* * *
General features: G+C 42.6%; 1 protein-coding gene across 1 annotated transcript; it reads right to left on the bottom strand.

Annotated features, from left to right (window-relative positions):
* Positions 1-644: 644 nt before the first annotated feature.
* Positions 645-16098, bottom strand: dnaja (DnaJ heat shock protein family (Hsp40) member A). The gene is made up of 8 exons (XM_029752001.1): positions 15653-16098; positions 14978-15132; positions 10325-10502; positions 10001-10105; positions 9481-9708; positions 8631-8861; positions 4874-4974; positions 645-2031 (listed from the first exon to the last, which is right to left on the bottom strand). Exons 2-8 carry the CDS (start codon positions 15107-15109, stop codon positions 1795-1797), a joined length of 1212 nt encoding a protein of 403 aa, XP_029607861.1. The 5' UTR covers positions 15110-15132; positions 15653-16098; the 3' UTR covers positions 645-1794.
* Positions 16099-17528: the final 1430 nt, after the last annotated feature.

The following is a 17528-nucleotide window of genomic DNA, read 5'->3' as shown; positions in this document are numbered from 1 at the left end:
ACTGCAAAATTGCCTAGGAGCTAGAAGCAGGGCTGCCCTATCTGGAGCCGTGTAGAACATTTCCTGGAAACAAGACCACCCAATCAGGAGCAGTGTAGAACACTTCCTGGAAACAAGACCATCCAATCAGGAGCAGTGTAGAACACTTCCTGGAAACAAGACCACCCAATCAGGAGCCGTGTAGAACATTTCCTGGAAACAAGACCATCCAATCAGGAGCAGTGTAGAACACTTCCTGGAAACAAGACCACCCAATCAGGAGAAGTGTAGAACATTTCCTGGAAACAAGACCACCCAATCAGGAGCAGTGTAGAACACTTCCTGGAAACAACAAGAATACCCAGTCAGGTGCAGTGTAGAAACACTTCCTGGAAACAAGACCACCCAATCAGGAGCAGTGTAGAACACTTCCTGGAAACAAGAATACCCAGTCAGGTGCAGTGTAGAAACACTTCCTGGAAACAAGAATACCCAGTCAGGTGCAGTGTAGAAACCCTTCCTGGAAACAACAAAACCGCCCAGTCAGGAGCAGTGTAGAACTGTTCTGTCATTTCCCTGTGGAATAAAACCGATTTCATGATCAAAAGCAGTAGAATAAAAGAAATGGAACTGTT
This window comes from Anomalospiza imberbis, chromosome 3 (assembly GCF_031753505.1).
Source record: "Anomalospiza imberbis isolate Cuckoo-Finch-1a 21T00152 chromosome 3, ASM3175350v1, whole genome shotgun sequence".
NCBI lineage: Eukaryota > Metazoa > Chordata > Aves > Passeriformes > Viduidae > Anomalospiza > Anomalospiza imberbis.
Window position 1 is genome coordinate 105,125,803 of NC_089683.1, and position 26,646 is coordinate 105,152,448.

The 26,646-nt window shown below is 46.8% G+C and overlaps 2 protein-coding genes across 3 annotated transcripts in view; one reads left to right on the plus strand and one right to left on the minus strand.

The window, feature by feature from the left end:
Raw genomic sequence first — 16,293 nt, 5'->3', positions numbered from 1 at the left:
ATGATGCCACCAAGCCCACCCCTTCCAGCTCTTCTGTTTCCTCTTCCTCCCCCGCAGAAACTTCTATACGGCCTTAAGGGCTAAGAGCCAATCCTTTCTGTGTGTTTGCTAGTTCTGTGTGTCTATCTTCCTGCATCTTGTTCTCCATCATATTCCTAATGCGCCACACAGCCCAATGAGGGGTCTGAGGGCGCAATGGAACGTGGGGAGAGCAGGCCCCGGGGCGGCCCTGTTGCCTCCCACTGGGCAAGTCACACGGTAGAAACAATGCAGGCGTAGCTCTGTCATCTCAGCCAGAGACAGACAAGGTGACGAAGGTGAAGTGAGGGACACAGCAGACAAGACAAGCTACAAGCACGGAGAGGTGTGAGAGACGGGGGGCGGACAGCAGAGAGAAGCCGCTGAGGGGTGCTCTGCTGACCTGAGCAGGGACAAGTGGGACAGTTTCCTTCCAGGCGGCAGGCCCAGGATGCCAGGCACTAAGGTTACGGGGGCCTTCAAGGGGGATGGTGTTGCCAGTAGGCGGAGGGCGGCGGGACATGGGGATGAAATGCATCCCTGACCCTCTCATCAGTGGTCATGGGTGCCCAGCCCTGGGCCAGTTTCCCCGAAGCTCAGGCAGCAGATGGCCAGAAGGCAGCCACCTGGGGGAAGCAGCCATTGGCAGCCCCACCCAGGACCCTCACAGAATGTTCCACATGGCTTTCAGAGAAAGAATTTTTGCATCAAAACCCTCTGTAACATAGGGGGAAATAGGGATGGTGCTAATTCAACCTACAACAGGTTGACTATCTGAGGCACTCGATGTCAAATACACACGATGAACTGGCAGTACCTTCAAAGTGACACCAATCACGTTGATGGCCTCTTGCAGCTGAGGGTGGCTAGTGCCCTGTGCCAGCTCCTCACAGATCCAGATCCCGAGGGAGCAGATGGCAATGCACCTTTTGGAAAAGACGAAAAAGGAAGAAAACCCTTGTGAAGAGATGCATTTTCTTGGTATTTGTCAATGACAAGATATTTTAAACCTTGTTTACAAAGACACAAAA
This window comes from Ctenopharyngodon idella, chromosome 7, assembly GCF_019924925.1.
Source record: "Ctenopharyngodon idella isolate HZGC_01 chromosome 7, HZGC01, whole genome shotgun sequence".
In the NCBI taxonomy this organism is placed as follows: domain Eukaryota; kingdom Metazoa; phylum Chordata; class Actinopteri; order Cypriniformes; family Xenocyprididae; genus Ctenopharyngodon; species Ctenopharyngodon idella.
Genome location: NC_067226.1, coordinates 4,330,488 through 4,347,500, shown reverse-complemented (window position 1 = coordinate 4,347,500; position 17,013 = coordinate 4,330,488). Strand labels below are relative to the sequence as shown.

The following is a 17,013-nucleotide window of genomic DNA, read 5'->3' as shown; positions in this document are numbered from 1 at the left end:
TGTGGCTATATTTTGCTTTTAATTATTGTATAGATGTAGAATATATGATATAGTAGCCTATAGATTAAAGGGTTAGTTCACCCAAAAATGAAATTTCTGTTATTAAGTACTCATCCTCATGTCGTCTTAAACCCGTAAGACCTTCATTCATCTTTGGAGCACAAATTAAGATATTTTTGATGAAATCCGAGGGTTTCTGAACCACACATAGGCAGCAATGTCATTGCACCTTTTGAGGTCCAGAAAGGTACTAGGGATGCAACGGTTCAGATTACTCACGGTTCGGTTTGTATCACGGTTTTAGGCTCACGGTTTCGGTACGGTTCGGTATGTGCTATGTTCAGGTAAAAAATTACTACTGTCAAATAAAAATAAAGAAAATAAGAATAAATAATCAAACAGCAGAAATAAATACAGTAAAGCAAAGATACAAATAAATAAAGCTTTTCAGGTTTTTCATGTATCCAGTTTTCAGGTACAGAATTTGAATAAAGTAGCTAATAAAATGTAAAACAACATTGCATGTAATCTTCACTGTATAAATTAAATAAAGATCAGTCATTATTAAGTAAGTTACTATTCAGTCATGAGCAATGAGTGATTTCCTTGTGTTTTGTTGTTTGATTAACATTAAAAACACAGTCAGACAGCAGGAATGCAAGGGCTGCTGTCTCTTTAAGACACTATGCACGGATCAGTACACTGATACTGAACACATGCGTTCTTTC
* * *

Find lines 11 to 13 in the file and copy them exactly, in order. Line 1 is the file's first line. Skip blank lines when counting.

Window position 1 is genome coordinate 105,125,803 of NC_089683.1, and position 26,646 is coordinate 105,152,448.

The 26,646-nt window shown below is 46.8% G+C and overlaps 2 protein-coding genes across 3 annotated transcripts in view; one reads left to right on the plus strand and one right to left on the minus strand.

The window, feature by feature from the left end: